The Emotional Economy of Color-Blind Racism (Updated)

As a metro historian, the nexus of racial identity and property (expressed by legal and extralegal forms of segregation) is very important to the work that I and other scholars in my field do. We’ve built on pioneering work by Kenneth Jackson on the federal support for suburbanization and single-family housing since 1934, which laid groundwork for a vast, mostly white, homeowning middle class after World War II. George Lipsitz’s pioneering work on the material basis of white identification and anti-anti-racism among whites relied on a “possessive investment in whiteness” that was, in part, though not in entirety, based on maintaining the material advantages of property that accompanied living in all-white neighborhoods, transmitting those advantages from white-identifying parents to their white-identifying children, and describing the inequalities sustained by this social system as the result of innate deficiencies, generally of the “cultural” sort, on the part of people and families of color. Notable works to adapt this line of inquiry to historical research include David M.P. Freund’s Colored Property, which very effectively argues that the Federal government created a heavily subsidized and purposefully segregated market in residential property. Freund makes a somewhat less successful argument that the social fact of property value supplanted racial prejudice in the minds of suburban whites; in the post-war suburban metropolis, the desire to exclude, Freund contends, came from the desire of white suburbanites to defend the value of their property, independent of their affective disposition toward racial minorities

A problem with this is that one can never really tell how honest the white suburbanites who Freund studies were, even in contemporary documents. A 1957 documentary on the integration of Levittown, PA shows white Levittowners of many dispositions toward the Myerses, the lone Black family that has integrated the community. Some openly express bigotry, others claim to worry about their freedom to associate, others argue that their purchase of a home in a “white” neighborhood constitutes a perpetual contract, and others claim no personal prejudice but fear for the safety of their investment. And others claim they welcome the Myers family without reservation. Among the respondents whose words express “liberal” points of view, or at least deference to an anti-fascist spirit of fair play as a “civic nationalist” American Way, these declarations are often paired with visible verbal and mental gymnastics to conform speech to a set of values perceived to be appropriate, but in fact at odds with both affective and economic interests (SEE BELOW).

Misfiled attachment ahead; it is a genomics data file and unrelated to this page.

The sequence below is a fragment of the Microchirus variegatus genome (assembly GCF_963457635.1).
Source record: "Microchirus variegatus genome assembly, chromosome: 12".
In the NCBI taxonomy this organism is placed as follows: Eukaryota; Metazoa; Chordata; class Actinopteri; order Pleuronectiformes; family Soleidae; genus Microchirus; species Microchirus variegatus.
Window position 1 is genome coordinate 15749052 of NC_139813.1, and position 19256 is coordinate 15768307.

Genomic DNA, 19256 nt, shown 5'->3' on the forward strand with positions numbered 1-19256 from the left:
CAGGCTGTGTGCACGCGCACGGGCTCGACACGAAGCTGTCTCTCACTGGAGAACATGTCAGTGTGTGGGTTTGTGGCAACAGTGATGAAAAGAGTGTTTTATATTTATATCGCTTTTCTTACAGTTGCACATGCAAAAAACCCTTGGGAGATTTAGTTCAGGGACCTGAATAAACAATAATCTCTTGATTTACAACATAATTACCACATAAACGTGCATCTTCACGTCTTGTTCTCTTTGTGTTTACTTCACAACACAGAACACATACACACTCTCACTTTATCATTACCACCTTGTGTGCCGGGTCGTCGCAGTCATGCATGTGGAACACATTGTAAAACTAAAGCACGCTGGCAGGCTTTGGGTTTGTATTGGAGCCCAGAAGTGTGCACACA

This ambiguity, or the polyvalent nature of opposition to integration, is something that we as historians should pay closer attention to. It’s tempting and certainly consistent with the economistic tendency in contemporary academe to focus on the significance of property and the state’s role in maintaining the value of white property. Both in history and in recent months we’ve seen enough evidence that this nexus is hugely significant in maintaining white advantage and disadvantage for people of color.

But I’m less convinced that property is the whole game. In my research on Fulton County, Georgia, I’ve been struck by the significance many affluent suburban whites have seemed to attach to to creating local units of government. In Fulton and neighboring DeKalb and Gwinnett Counties, this move does not always facilitate “good government,” but locally significant narratives about the corruption of county government, which is elected by significant Black constituencies, endure despite the reality that many smaller and recently created governments are, by any objective measure, quite corrupt.

In trying to understand this, we need to supplement the material focus on taxes and property value with attention to what critical race scholar Paula Ioanide in The Emotional Politics of Racism calls an “affective economy” of racism. In other words, white Americans’ responses to increased power that people of color exercise in government, to the increased volume of demands for racial justice, or to increased scrutiny on the unearned privileges of institutionalized whiteness, are guided by emotional investments in whiteness. Regardless of the manifest facts of white advantage, real or symbolic gains for people of color may cause whites (or other persons who identify with hegemonic whiteness) to believe that

if they don’t do something, they will soon lose all the signposts by which they have constituted the value of their properties and personhoods. (28)

Do these emotional investments help to answer the question

How can people who possess so much believe themselves to be victims? (28)

These are questions that Ioanide addresses through a set of social and mediated spectacles involving law and order, police violence, and terrorism, in which white privilege at the scale of the body and the nation is implicated. I’m interested to think a bit more on how these kinds of investments are reflected in the history of metropolitics.